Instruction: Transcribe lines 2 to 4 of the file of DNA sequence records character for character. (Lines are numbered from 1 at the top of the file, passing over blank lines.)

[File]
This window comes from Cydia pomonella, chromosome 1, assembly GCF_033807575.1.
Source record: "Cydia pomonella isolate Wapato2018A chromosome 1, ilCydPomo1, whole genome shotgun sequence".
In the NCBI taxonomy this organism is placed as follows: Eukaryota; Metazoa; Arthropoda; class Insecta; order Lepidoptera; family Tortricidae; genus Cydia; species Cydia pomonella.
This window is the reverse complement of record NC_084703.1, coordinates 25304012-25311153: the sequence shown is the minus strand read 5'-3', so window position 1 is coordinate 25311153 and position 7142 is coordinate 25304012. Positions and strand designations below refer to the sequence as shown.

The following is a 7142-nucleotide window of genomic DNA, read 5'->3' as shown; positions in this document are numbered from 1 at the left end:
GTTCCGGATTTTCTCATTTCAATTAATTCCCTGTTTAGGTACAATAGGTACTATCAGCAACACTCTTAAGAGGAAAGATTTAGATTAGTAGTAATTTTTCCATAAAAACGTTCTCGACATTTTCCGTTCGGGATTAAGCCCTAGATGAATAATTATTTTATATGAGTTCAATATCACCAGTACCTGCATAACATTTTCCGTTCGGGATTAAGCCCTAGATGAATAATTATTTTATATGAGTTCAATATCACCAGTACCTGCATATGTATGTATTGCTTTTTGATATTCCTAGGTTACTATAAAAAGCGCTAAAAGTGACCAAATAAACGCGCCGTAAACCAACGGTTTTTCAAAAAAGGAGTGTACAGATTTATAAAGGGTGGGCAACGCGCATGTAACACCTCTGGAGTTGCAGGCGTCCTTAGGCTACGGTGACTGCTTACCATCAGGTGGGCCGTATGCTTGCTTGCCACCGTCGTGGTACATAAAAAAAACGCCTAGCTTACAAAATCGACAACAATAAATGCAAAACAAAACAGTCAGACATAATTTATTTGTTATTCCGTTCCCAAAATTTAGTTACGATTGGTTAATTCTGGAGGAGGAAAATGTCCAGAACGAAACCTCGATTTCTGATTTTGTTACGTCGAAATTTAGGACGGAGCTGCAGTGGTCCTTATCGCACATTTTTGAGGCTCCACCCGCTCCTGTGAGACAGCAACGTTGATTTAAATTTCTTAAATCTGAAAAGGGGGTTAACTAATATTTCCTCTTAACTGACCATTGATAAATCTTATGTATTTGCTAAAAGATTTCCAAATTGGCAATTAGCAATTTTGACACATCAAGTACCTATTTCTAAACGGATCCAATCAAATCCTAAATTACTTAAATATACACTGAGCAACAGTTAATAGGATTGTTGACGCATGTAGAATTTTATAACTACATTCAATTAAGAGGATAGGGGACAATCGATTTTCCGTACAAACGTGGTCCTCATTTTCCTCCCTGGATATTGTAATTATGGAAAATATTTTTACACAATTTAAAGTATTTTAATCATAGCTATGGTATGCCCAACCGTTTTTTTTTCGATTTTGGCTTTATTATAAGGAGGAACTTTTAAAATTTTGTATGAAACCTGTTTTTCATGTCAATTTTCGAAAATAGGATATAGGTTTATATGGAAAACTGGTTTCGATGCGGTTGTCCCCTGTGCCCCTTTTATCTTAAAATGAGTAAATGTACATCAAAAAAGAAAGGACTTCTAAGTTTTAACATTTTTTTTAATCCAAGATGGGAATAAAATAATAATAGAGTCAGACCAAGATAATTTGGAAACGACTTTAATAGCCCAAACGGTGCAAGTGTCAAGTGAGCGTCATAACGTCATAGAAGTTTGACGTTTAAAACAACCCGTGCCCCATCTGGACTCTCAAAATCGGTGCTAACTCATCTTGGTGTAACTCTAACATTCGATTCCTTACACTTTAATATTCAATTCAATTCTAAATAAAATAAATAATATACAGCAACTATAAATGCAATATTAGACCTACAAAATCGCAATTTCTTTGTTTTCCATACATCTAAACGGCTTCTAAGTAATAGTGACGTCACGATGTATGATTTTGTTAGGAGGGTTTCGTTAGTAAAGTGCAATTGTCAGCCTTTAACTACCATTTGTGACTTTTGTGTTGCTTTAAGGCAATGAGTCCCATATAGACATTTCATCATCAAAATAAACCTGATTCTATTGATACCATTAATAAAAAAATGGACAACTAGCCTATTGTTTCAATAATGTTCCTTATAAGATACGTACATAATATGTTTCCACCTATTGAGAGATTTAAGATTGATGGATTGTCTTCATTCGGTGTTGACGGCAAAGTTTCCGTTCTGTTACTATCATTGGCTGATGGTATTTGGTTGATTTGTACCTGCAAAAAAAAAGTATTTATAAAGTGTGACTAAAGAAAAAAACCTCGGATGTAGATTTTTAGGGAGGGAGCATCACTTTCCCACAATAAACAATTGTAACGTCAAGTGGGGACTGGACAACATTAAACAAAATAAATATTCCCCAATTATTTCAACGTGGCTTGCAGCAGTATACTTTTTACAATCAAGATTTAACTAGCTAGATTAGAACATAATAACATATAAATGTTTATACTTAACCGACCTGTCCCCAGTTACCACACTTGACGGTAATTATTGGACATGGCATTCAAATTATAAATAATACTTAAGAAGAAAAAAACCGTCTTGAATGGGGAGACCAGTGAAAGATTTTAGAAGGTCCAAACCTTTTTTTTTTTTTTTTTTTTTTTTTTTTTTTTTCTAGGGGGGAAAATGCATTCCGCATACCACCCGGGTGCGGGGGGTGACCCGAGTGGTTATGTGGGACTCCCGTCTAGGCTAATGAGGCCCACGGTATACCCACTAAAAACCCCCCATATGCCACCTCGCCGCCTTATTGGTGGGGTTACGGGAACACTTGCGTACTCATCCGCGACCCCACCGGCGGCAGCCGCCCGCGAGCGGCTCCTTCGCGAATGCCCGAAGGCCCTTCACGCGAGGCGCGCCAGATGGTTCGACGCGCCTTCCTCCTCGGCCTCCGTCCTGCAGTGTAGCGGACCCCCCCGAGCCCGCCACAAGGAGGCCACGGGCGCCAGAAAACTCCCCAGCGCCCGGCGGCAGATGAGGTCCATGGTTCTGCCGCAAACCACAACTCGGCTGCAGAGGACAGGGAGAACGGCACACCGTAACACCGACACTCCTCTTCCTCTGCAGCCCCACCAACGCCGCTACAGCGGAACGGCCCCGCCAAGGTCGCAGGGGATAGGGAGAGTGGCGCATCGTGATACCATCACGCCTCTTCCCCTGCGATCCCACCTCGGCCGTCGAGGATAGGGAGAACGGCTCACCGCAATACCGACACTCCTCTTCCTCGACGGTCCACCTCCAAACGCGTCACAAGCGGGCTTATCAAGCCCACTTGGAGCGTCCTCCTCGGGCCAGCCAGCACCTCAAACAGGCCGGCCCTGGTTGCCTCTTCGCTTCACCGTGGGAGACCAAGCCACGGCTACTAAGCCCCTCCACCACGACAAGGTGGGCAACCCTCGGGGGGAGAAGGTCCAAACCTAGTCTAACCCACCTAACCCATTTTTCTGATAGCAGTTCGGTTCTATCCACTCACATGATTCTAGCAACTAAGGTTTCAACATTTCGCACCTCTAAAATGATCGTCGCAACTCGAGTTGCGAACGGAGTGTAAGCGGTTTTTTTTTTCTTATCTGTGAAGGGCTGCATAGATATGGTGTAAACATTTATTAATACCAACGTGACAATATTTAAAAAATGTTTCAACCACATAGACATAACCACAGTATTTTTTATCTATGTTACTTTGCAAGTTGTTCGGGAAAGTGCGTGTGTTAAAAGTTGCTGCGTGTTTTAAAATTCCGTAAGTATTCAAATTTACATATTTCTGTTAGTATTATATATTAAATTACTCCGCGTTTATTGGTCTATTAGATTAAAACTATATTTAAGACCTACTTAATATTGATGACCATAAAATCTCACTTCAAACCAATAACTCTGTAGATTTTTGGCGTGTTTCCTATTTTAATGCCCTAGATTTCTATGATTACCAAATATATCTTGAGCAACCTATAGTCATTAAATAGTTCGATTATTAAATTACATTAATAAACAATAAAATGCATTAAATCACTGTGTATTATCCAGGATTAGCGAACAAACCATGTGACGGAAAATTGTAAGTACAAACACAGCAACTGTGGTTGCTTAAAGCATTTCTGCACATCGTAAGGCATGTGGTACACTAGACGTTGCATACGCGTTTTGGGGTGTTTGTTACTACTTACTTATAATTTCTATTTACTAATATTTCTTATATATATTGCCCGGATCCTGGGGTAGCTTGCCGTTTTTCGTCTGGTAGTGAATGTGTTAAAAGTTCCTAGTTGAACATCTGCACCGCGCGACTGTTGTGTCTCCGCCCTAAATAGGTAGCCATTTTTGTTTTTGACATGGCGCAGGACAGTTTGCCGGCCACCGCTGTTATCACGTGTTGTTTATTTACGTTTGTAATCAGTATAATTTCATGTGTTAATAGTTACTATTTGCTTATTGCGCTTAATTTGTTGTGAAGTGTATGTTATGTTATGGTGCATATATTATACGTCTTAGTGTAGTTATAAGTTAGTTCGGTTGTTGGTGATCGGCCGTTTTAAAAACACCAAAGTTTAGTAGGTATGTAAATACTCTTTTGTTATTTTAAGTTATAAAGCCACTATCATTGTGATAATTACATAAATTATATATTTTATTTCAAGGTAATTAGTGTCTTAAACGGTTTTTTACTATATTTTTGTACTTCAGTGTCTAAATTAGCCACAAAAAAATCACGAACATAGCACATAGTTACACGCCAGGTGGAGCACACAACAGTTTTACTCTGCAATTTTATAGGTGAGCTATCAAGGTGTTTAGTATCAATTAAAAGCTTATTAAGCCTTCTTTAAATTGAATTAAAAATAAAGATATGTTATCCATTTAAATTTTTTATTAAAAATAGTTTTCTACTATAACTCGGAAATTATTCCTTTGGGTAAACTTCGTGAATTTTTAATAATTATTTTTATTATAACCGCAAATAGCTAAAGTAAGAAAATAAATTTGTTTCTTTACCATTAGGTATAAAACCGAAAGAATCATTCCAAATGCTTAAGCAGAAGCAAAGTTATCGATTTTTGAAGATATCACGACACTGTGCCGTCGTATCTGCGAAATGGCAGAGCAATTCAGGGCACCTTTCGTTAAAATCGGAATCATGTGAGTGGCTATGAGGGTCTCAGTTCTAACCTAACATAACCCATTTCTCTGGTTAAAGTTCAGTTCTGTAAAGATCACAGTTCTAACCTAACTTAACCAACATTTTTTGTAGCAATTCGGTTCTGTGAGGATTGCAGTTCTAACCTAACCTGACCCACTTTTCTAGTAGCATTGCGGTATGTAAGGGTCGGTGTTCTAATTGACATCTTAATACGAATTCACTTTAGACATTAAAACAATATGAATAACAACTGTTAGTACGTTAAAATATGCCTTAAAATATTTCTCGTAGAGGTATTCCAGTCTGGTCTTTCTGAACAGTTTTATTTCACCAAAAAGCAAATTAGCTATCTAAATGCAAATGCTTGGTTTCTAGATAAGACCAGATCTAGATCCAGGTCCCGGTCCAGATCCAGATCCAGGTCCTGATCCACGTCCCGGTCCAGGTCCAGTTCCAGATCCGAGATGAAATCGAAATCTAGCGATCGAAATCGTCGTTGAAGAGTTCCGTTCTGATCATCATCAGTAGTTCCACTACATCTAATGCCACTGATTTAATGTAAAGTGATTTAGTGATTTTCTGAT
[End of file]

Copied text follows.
Source record: "Cydia pomonella isolate Wapato2018A chromosome 1, ilCydPomo1, whole genome shotgun sequence".
In the NCBI taxonomy this organism is placed as follows: Eukaryota; Metazoa; Arthropoda; class Insecta; order Lepidoptera; family Tortricidae; genus Cydia; species Cydia pomonella.
This window is the reverse complement of record NC_084703.1, coordinates 25304012-25311153: the sequence shown is the minus strand read 5'-3', so window position 1 is coordinate 25311153 and position 7142 is coordinate 25304012. Positions and strand designations below refer to the sequence as shown.